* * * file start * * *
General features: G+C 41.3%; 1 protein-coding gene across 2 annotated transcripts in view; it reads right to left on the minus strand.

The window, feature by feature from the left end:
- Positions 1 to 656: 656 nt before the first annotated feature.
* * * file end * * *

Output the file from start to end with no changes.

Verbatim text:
General features: G+C 41.3%; 1 protein-coding gene across 2 annotated transcripts in view; it reads right to left on the minus strand.

The window, feature by feature from the left end:
- Positions 1 to 656: 656 nt before the first annotated feature.